Troy’s Top Ten

NBA, NBA Bubble, NBA Playoffs

1.The Eastern Conference champion seemed a lock entering the bubble, but Milwaukee has looked……… off, and Toronto and Boston have taken turns as media darlings throughout the seeding games. But what about the Heat? Like almost everyone else, their play has been inconsistent, and Jimmy Butler missed three games before returning against Indiana. While Butler will decide their ceiling, the energy boosts come from Bam Adebayo. He starts fast breaks off of rebounds by pushing the pace on his own. His 5.1 assist per game average is eye popping for a center; his dishes are bettered at the position by only the best passing big man in history, Nikola Jokic. Adebayo is a powerful roll man on offense, while also able to find Miami’s plethora of 3 point shooters lined around the arc. He’s long on defense, quick, and in the right spots. No one guards Giannis, but Bam flustered him into a 6-18 shooting night in early March. His size, length, quickness, and take no B.S. attitude is the perfect antidote for Antetokounmpo. Consider: Miami led the league in 3 point shooting percentage on the season at 38.1%. The Bucks give up the most 3’s in the league. Milwaukee doesn’t want the Heat in Round 2.

2. Dallas’ young core of Luka Doncic and Kristaps Porzingis have the Mavs in the playoffs, but for them to rise to title contender, they’ll need a reliable 3rd scorer. The Mavericks lead the league by 3 points per possession on offense, the best rating in league history. That number speaks to the brilliance of Doncic. Tim Hardaway Jr. has had a fantastic season after being thrown in by the Knicks in the Porzingis trade (15.3 points on 43% shooting, 39.8% from 3). The consistency just isn’t there, however. Look at his scoring numbers in the bubble. 2,22,8,8,27. Hard to count on that in the playoffs. Hardaway is an improved player, and valuable as a shooter flanking Luka. But his destiny is as a sixth man. Trey Burke’s 12.8 points and 43% 3 ball shooting in the bubble has been eye opening, but you want to count on that for a full season, or a big playoff series? Hardaway sliding down a notch, and finding a strong 3rd piece (Gordon Hayward, DeMar DeRozan types) would make the Mavs a 2021 contender.

3. Among the arguments for the Warriors’ trade of De’Angelo Russell to the Timberwolves at the trade deadline for Andrew Wiggins and a protected 2021 1st rounder was they wouldn’t get more out of him and his max contract. But there’s always an opportunity cost. What if Philly blows it up during whatever this off-season looks like? Ben Simmons may be the perfect complement to Golden State’s star trio and would make the Warriors the favorites again in 2021. His defense, transition work, and passing acumen fit, and his lack of shooting becomes negligible next to Steph Curry and Klay Thompson. Simmons for Russell and either the Warriors 1st this year, or that T-Wolves pick would have piqued interest from the Sixers. An adept pick and roll point guard in Russell, capable of knocking down 3’s next to Joel Embiid, along with a new head coach? Philly GM Elton Brand would have to think long. But Golden State’s trade for a blah Wiggins negated even the chance for a monster deal that would’ve improved both teams.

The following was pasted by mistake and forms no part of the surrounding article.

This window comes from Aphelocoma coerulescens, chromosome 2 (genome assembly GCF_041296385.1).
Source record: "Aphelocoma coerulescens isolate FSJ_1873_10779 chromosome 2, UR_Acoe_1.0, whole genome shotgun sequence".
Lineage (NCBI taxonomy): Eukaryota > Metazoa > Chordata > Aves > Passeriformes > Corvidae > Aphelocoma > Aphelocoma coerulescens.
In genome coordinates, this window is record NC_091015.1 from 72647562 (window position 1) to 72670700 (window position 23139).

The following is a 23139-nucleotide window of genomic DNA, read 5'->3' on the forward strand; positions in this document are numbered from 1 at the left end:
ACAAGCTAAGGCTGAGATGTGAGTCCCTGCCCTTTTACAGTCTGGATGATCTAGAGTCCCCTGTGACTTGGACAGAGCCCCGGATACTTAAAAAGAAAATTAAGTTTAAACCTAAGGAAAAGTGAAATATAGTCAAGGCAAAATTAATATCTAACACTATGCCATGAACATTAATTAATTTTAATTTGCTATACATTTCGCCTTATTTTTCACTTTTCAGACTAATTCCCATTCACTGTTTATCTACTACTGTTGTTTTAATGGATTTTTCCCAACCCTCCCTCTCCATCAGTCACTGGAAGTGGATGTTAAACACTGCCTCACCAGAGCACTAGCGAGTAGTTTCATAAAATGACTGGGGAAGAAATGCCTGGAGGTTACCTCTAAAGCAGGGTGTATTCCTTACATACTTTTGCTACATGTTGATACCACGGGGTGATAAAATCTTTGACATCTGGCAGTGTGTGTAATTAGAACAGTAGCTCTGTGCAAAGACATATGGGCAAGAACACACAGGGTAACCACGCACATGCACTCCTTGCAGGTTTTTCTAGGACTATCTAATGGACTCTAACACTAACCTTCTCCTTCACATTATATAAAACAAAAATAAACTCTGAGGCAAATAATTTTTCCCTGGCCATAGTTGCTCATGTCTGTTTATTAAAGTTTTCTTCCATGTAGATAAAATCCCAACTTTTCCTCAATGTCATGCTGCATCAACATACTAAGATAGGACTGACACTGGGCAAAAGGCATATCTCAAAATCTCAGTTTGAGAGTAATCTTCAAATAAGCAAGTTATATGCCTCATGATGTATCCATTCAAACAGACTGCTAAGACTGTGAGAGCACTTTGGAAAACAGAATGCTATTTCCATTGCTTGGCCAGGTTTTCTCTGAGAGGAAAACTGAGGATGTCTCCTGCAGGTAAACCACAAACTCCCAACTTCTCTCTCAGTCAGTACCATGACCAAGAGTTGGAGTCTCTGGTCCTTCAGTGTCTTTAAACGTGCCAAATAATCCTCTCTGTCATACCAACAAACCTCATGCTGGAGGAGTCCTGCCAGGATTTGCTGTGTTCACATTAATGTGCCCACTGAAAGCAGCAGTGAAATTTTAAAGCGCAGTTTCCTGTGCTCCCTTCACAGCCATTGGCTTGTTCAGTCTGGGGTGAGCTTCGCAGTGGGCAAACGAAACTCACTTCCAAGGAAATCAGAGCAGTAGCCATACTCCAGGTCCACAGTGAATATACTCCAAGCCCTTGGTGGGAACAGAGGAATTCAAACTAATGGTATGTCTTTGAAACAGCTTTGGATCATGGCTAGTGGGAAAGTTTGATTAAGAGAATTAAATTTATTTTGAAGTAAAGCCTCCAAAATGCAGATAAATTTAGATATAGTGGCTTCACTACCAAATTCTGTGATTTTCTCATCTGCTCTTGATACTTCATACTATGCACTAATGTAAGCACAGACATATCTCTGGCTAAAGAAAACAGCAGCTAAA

4. Bol Bol picked up minutes for the Denver Nuggets during the restart, and while it’s too early for judgment, there are glimpses of something. Being 7’2” makes him a rim protector, he can shoot 3’s like his dad, and this play shows at least some athleticism. He won’t give them anything in the playoffs, but Bol is an intriguing lottery ticket.

This kid has something. Is it anything?

5. As for Philly and Joel Embiid, he needs a swift kick to get physically and mentally ready to guide a contender. The Sixers are nowhere bound now that Simmons’ injured left knee will require surgery and keep him out for the rest of the season. With a chance to rally the troops after his teammate’s injury, Embiid huffed through the first half on Saturday against Orlando, scoring 6 points, before deciding to join the game in the second half, dominating the 3rd quarter and exerting the Sixers to a tougher than needed victory. The Embiid experience is frustrating. He could be the best player in the league if he got in shape and gave a rip. Will he ever care enough? The franchise needs an overhaul, if only to provide the shakeup needed to see what their star is about.